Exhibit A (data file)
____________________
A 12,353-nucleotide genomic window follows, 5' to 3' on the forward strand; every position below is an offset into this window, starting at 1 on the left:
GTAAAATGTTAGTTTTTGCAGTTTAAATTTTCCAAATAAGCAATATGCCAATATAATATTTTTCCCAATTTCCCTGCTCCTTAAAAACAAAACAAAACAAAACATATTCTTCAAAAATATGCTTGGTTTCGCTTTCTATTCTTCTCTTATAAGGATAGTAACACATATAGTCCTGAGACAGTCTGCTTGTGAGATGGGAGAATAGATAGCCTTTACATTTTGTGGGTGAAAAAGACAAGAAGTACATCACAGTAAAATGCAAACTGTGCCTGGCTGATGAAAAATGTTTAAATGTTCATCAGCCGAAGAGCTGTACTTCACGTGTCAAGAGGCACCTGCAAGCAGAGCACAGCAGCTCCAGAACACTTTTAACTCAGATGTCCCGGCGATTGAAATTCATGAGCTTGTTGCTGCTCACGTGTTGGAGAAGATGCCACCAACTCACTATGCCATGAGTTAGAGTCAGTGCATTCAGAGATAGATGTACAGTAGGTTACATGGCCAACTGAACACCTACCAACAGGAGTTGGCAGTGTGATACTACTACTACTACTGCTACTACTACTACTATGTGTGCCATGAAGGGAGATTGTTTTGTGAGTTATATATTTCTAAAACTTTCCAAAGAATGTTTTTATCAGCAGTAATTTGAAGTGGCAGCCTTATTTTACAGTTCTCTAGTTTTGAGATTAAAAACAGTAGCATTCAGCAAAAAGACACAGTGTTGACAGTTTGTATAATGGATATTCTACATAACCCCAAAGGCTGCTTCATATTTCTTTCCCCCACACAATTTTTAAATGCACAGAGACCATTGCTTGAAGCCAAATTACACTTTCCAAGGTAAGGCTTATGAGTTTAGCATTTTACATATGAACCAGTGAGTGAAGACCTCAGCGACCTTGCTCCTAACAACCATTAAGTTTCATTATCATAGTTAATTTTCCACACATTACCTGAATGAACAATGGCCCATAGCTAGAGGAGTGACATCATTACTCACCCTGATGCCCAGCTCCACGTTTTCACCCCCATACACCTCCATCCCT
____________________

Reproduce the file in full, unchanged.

A 12,353-nucleotide genomic window follows, 5' to 3' on the forward strand; every position below is an offset into this window, starting at 1 on the left:
GTAAAATGTTAGTTTTTGCAGTTTAAATTTTCCAAATAAGCAATATGCCAATATAATATTTTTCCCAATTTCCCTGCTCCTTAAAAACAAAACAAAACAAAACATATTCTTCAAAAATATGCTTGGTTTCGCTTTCTATTCTTCTCTTATAAGGATAGTAACACATATAGTCCTGAGACAGTCTGCTTGTGAGATGGGAGAATAGATAGCCTTTACATTTTGTGGGTGAAAAAGACAAGAAGTACATCACAGTAAAATGCAAACTGTGCCTGGCTGATGAAAAATGTTTAAATGTTCATCAGCCGAAGAGCTGTACTTCACGTGTCAAGAGGCACCTGCAAGCAGAGCACAGCAGCTCCAGAACACTTTTAACTCAGATGTCCCGGCGATTGAAATTCATGAGCTTGTTGCTGCTCACGTGTTGGAGAAGATGCCACCAACTCACTATGCCATGAGTTAGAGTCAGTGCATTCAGAGATAGATGTACAGTAGGTTACATGGCCAACTGAACACCTACCAACAGGAGTTGGCAGTGTGATACTACTACTACTACTGCTACTACTACTACTATGTGTGCCATGAAGGGAGATTGTTTTGTGAGTTATATATTTCTAAAACTTTCCAAAGAATGTTTTTATCAGCAGTAATTTGAAGTGGCAGCCTTATTTTACAGTTCTCTAGTTTTGAGATTAAAAACAGTAGCATTCAGCAAAAAGACACAGTGTTGACAGTTTGTATAATGGATATTCTACATAACCCCAAAGGCTGCTTCATATTTCTTTCCCCCACACAATTTTTAAATGCACAGAGACCATTGCTTGAAGCCAAATTACACTTTCCAAGGTAAGGCTTATGAGTTTAGCATTTTACATATGAACCAGTGAGTGAAGACCTCAGCGACCTTGCTCCTAACAACCATTAAGTTTCATTATCATAGTTAATTTTCCACACATTACCTGAATGAACAATGGCCCATAGCTAGAGGAGTGACATCATTACTCACCCTGATGCCCAGCTCCACGTTTTCACCCCCATACACCTCCATCCCT